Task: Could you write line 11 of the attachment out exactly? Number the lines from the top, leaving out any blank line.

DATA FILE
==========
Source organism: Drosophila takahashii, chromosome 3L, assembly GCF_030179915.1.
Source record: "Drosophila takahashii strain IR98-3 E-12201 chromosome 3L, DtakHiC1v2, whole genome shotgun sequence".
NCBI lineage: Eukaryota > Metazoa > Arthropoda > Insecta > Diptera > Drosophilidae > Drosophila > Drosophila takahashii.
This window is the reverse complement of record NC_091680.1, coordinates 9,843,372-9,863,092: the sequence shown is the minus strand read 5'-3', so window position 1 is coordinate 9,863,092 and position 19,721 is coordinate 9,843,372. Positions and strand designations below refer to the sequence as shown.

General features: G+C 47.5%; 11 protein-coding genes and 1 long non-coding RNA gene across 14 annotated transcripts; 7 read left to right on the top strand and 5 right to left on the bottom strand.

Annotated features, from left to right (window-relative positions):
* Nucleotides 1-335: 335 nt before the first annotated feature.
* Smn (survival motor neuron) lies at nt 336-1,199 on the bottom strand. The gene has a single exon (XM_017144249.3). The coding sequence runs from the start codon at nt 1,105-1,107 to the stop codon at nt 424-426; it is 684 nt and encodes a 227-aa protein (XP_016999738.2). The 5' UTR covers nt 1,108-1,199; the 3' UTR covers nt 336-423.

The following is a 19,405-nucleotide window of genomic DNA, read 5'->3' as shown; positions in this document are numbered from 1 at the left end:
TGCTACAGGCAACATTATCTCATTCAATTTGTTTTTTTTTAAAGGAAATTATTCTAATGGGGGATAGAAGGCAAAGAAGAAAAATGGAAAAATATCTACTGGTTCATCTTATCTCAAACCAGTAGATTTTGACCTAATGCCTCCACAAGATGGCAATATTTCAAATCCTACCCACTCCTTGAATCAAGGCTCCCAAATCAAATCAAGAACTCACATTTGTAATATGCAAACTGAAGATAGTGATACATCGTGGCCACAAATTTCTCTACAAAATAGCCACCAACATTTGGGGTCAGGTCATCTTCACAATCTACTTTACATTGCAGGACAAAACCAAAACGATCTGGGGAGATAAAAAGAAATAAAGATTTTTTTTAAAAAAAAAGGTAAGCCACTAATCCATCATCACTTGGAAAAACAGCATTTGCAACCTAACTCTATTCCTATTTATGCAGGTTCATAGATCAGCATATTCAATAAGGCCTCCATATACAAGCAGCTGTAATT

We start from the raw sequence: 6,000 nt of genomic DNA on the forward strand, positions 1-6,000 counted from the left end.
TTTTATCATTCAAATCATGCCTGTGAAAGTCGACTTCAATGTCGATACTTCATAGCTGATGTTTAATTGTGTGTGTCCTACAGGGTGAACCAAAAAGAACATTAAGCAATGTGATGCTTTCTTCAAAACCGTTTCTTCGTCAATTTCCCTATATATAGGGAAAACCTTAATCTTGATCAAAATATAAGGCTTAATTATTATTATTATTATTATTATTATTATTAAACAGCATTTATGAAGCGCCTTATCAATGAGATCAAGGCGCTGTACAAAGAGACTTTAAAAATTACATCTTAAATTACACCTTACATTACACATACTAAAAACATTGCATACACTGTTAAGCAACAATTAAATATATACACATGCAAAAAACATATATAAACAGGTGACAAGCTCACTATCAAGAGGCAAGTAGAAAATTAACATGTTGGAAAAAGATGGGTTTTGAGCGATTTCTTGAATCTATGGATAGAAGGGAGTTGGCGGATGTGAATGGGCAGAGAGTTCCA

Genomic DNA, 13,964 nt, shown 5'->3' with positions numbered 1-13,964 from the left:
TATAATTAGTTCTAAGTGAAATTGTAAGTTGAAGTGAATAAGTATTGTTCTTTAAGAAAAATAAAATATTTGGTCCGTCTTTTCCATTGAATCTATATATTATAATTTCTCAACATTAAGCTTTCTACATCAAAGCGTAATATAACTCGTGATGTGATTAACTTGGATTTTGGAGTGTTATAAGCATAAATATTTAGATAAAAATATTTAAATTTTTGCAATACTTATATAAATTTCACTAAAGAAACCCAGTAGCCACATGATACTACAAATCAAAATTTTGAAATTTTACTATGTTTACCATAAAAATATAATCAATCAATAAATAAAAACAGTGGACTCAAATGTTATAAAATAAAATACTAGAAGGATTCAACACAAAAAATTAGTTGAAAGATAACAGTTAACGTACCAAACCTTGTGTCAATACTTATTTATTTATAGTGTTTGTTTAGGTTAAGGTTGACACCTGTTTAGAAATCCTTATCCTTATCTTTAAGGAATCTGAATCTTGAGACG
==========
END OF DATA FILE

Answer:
We start from the raw sequence: 6,000 nt of genomic DNA on the forward strand, positions 1-6,000 counted from the left end.